"...a segment (just how big is yet to be known) of the current
accusations are coming from people claiming to have 'recovered' repressed
memories of abuse after years and sometimes decades have passed. Such
memories are, according to many skeptical scholars, the result of
atrocious therapeutic technique and highly suggestible patients'
imaginations. " Jon Trott 1
"I doubt [that] it [repressed / recovered memory therapy] will die out
completely. Once an idea enters the cultural mainstream, it has a way of
resurfacing like a bloated corpse every few years." Mark Pendergrast.
"We're going to see more guilty priests in the future, and
therefore more falsely accused priests. The motive and the means are
there."Dean Tong, a false-accusation consultant and
professional forensics expert.
"If you think you were abused, and your life shows the symptoms, then you
were." Ellen Bass & Laura Davis. 4
"Avoid being tentative about your repressed memories. Do not just tell them;
express them as truth. If months or years down the road, you find you are mistaken about
details, you can always apologize and set the record straight. You cannot wait until you
are doubt-free to disclose to your family. This may never happen." Renee Fredrickson.
"The great enemy of truth is very often not the lie -- deliberate,
contrived, and dishonest -- but the myth -- persistent, persuasive, and
unrealistic." J.G. Kennedy. 6
"If these Catholic cases start hinging on repressed memory, then
we're going to see a new rash of cases brought against the Church."
Major concern about abusive hebephiles and pedophiles in the Roman Catholic priesthood (and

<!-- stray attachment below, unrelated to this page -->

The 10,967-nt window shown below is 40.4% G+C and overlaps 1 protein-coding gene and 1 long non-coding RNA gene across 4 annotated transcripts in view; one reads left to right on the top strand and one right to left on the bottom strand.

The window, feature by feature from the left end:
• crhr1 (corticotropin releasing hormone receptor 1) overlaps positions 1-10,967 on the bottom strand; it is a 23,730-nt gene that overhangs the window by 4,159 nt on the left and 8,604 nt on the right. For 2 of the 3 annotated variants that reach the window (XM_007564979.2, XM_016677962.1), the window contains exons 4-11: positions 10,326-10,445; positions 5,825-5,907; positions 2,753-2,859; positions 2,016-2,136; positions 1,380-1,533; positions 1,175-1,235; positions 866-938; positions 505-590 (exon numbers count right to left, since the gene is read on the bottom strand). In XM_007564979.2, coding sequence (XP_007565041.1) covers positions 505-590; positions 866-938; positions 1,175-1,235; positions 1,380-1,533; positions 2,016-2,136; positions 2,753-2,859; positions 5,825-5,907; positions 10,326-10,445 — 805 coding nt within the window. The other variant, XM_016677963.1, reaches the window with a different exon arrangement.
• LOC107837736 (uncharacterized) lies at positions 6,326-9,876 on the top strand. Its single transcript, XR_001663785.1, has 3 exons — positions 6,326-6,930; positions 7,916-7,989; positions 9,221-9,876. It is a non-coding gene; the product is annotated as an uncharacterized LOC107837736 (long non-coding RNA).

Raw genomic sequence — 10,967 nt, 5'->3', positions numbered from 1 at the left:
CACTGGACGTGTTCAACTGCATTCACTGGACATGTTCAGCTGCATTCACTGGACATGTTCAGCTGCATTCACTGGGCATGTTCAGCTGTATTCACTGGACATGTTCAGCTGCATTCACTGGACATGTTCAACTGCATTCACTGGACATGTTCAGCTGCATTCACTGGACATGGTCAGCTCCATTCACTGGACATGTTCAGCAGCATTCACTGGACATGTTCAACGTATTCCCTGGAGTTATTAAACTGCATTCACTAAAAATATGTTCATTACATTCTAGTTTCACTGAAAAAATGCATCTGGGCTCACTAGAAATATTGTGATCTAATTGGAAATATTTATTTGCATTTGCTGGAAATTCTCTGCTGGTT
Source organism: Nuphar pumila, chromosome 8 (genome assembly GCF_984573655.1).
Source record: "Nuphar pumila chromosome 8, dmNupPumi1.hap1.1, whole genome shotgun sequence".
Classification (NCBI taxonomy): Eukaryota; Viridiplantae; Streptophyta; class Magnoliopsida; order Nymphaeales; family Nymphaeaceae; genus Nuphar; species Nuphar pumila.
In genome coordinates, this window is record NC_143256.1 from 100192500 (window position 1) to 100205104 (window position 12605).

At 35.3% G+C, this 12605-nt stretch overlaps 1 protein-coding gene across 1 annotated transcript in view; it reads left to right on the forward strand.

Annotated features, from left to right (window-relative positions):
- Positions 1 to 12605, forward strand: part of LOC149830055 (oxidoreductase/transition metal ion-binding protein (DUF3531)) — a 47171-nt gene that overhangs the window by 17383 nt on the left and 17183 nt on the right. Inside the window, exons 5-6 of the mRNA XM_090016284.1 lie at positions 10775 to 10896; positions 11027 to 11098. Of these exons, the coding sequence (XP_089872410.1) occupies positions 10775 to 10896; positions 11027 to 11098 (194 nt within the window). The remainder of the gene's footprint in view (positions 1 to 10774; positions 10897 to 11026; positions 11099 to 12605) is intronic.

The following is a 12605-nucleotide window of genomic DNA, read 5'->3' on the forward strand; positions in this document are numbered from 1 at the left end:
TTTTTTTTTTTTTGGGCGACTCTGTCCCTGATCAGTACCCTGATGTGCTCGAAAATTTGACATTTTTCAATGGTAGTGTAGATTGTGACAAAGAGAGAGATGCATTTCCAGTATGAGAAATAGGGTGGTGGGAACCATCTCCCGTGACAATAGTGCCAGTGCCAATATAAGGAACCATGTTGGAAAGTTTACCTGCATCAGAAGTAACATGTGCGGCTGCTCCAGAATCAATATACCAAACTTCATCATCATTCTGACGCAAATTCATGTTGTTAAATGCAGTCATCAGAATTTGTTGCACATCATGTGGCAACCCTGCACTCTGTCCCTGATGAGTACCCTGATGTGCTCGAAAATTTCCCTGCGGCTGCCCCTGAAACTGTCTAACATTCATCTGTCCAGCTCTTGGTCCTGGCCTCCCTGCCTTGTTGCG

to a lesser degree among other clergy) surfaced in early
2002. As of 2002-MAY, new incidents are being featured almost daily on TV news
broadcasts. Associated with this panic has been the revival of belief in the
usefulness of Recovered Memory Therapy (RMT), and of
belief in the reliability of recovered, long-repressed memories which it generates. Repressed
memories are a.k.a. dissociative amnesia, traumatic amnesia, betrayal trauma,
and by other names.
According to author Mike Pendergrast, "surveys that
indicated [that] some 25% of American counselors specialized in recovered memory
therapy at its height in the early 1990s." 2 RMT had since
been largely abandoned by mental health practitioners. It is now experiencing a
comeback in connection with clergy abuse.
What is RMT?
RMT is a therapeutic technique which is based on the belief that many
children repress all memory of severe sexual abuse. According to this belief,
they may have been brutally raped many times a week over a period of five years;
yet, as adults, they have no recollection of the attacks. In fact, they might
believe that their childhood was quite happy. RMT therapists believe that
symptoms of insomnia, depression, anxiety, relationship difficulties, etc.,
often appear in adulthood because of these repressed memories. These therapists
typically use some combination of suggestive techniques, like hypnotism, guided
imagery and visualizations, dream therapy, age regression, automatic writing --
or even simply having the client imagine abuse that might have happened to them.
After weeks or months of therapy, many client begin to recall what appear to be